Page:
“Working very closely with the Army to develop active protection systems, we’re going to go out and try to buy or lease some Trophy systems that are out there…and we’re going to put those on our M1A1 tanks, take that, use it, see how it works.”
Walsh’s naming Trophy was the first time senior service acquisition officials from either the Marine Corps or Army have mentioned a brand-name APS technology in public. The Army’s principal deputy to the assistant secretary for acquisition, logistics and technology Lt. Gen. Michael Williamson has said the service plans on putting four systems head-to-head in impending tests.
No program of record for an APS exists other than the Army’s modular active protection system (MAPS), which is a research and development effort to field a system in 10 years. Walsh echoed Army leadership in saying threats to ground vehicles are emerging faster than MAPS will field a suitable defense.
“It could take us a long time to develop active protection systems on vehicles,” Walsh said. “We could be here for a long time while the threat continues to move ahead of us.”
The Army plans to do the same on the Stryker and M1A2 Abrams tanks, Walsh said. Both services will test the Trophy system–and others–and “learn from that and see whether we buy that or something else,” Walsh said. “At least we’ve learned from it rather than slowly developing a technology over time,” he said.
On the ground, the proliferation of anti-tank guided missiles is presenting the same threat to Marine Corps tactical vehicles that heat-seeking and man-portable air defense missiles posed to rotorcraft. Like the Army, the Marine Corps has bolted on about as much armor as possible to its tanks and other vehicles as possible without seriously degrading vehicle performance.
“Just like we saw helicopters getting shot down in Iraq and Afghanistan, we’re going to have the same problem if we don’t get out in front of this technology on the ground side also,” Walsh said. “What we’ve continued to do is up-armor our capabilities on the ground, put more armor on them. We’ve got to start thinking about more of the higher technology capability with…active protective systems that can defeat anti-tank guided munitions, RPGs.”
Trophy is the only APS that has been proven in combat. Israeli Merkava tanks were outfitted with the system during the 2014 Gaza conflict where they successfully destroyed incoming missile threats in highly congested urban combat, Mike O’Leary, director of advanced concepts at DRS, told Defense Daily in a recent interview.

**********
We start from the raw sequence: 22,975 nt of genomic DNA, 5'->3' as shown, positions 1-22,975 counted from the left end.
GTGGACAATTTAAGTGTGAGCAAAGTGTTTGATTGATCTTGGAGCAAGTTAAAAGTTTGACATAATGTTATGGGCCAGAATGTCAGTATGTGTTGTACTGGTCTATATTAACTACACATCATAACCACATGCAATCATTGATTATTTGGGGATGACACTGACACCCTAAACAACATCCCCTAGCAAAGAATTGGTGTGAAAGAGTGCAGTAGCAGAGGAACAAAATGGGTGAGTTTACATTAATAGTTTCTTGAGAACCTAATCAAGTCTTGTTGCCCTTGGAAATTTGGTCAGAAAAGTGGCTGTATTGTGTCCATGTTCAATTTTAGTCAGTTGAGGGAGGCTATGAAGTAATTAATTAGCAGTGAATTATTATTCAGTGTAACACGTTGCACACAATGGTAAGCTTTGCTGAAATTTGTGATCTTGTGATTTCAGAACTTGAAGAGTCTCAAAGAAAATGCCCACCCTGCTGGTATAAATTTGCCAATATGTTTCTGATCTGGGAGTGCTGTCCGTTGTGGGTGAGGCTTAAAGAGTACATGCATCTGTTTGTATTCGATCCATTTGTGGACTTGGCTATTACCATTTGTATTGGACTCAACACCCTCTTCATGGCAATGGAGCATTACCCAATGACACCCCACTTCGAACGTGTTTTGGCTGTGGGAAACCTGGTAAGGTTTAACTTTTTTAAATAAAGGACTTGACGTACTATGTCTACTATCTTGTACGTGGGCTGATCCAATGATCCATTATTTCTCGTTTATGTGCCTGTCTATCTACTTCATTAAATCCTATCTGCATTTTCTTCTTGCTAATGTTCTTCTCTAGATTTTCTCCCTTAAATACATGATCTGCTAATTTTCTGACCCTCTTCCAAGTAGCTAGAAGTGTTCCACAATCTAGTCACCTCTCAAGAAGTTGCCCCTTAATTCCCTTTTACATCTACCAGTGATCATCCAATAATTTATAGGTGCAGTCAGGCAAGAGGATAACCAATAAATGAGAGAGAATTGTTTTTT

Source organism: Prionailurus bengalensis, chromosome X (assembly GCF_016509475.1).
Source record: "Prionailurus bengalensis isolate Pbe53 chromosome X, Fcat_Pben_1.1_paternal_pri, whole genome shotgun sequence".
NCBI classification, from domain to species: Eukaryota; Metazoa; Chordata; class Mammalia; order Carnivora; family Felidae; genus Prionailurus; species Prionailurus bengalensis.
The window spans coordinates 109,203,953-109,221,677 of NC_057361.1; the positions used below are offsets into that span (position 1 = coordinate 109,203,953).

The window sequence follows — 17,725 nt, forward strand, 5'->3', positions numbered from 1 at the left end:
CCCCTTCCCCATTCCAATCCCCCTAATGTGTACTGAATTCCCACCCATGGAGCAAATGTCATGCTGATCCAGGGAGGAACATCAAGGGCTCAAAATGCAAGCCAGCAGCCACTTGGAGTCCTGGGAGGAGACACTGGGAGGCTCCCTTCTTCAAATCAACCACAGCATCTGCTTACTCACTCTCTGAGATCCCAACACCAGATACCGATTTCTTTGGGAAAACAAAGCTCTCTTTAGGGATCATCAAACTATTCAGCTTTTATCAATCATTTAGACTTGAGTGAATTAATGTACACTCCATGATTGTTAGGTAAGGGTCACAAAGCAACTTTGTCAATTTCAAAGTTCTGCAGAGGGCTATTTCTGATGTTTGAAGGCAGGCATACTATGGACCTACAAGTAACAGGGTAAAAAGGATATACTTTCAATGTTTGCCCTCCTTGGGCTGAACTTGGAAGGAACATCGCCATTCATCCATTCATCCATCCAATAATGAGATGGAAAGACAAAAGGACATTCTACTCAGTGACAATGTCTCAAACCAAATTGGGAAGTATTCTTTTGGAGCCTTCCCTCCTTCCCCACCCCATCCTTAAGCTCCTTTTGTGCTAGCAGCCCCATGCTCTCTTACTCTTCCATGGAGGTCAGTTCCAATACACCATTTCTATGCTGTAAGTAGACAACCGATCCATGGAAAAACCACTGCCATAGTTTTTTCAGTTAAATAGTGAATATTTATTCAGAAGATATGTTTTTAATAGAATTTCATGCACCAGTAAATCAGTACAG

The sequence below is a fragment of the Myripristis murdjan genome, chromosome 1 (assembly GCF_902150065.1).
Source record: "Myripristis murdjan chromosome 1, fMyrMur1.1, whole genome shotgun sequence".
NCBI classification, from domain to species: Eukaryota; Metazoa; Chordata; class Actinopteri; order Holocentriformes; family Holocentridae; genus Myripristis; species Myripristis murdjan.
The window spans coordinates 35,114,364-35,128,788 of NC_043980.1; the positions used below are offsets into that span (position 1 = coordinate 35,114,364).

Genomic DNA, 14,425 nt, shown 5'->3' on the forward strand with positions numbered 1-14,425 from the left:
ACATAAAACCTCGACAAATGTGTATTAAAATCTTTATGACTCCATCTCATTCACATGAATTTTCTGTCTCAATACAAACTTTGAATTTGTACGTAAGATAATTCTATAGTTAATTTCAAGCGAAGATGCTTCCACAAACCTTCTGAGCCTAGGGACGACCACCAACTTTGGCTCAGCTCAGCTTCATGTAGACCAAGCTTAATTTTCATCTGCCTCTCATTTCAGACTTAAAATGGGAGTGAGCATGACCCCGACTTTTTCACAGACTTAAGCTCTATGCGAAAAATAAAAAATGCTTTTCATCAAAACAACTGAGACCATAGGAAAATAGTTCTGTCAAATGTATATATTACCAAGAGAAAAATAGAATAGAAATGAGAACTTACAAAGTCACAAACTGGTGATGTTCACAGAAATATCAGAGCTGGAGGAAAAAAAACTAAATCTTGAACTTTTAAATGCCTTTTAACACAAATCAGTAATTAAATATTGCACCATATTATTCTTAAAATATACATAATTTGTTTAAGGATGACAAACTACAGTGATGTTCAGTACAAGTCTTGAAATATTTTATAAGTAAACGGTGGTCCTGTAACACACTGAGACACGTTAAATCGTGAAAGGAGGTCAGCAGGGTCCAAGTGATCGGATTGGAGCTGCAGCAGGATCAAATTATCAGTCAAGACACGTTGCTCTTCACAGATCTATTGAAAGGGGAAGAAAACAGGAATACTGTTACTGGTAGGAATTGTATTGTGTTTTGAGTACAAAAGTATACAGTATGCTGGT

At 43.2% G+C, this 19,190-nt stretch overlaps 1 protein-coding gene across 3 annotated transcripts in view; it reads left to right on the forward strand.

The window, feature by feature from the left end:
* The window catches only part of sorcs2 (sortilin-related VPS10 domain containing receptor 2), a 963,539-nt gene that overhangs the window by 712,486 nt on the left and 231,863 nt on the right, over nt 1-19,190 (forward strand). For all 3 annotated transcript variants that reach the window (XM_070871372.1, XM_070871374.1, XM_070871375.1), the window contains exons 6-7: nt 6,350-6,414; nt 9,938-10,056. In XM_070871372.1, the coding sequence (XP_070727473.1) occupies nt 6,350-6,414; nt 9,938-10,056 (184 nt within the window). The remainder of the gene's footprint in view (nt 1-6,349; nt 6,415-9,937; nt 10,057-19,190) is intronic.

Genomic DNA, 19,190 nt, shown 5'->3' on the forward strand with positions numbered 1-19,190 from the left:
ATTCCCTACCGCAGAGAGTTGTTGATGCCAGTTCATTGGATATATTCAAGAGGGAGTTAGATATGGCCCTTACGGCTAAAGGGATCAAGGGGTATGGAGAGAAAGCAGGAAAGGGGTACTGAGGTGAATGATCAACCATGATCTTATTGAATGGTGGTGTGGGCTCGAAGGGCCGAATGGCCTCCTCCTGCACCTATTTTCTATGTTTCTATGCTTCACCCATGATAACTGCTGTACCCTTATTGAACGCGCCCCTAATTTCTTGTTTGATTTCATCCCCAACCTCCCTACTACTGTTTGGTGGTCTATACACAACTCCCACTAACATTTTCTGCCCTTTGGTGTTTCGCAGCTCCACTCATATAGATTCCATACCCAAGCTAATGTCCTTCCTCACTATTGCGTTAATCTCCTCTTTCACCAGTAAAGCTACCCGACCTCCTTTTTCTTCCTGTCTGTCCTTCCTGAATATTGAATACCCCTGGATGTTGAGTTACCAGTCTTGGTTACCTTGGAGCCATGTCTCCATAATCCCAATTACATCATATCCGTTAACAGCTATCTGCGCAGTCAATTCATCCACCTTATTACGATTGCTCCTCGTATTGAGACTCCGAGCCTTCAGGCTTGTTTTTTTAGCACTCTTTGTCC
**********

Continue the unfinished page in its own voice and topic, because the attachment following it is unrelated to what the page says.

The system incorporates both soft- and hard-kill missile countermeasures. Soft-kill systems either disguise a vehicle from an incoming threat or spoof or damage its homing ability by electronic means. Hard-kill systems provide a secondary level of protection that physically destroy incoming projectiles before they reach the vehicle and ideally before detonation.
Trophy also automatically identifies the direction from which a missile was fired and directs offensive systems toward the threat, O’Leary said. All of those capabilities were demonstrated in actual combat in Gaza.
“Previously, you only knew there was an enemy in the area when incoming rounds started bouncing off your vehicle,” O’Leary said.
Other available systems include the Iron Curtain APS developed by Virginia-based R&D firm ARTIS but originated from the Defense Advanced Research Projects Agency (DARPA). Raytheon also has developed an APS technology that includes both hard- and soft-kill missile countermeasures. Raytheon officials have said their system is ready for immediate integration and testing on tanks and tactical vehicles.
Walsh said the Marine Corps should consider both hard-kill and soft-kill vehicle protection systems.
“We have both hard- and soft-kill on our aircraft,” Walsh said. “We need that same type of technology on our vehicles.”
Trophy has been integrated and tested on a Stryker during previous APS testing initiated by the Secretary of Defense, O’Leary said. DRS has plans in place to integrate Trophy onto M1 tanks. In 2012 and 2013, Trophy underwent live fire testing mounted on a Canadian light armored vehicle.
While the baseline Trophy system remains the same, each vehicle requires unique integration to address the threats that it likely will encounter, O’Leary said. Consideration is also given to integration with a particular vehicle’s onboard electronics and power-generation suite.
“In many cases the threats to a main battle tank are different than the threats to a medium armored vehicle,” he said. “What it carries, the environments it fights in, that all has to be taken into consideration. It’s not a one-size-fits-all solution.”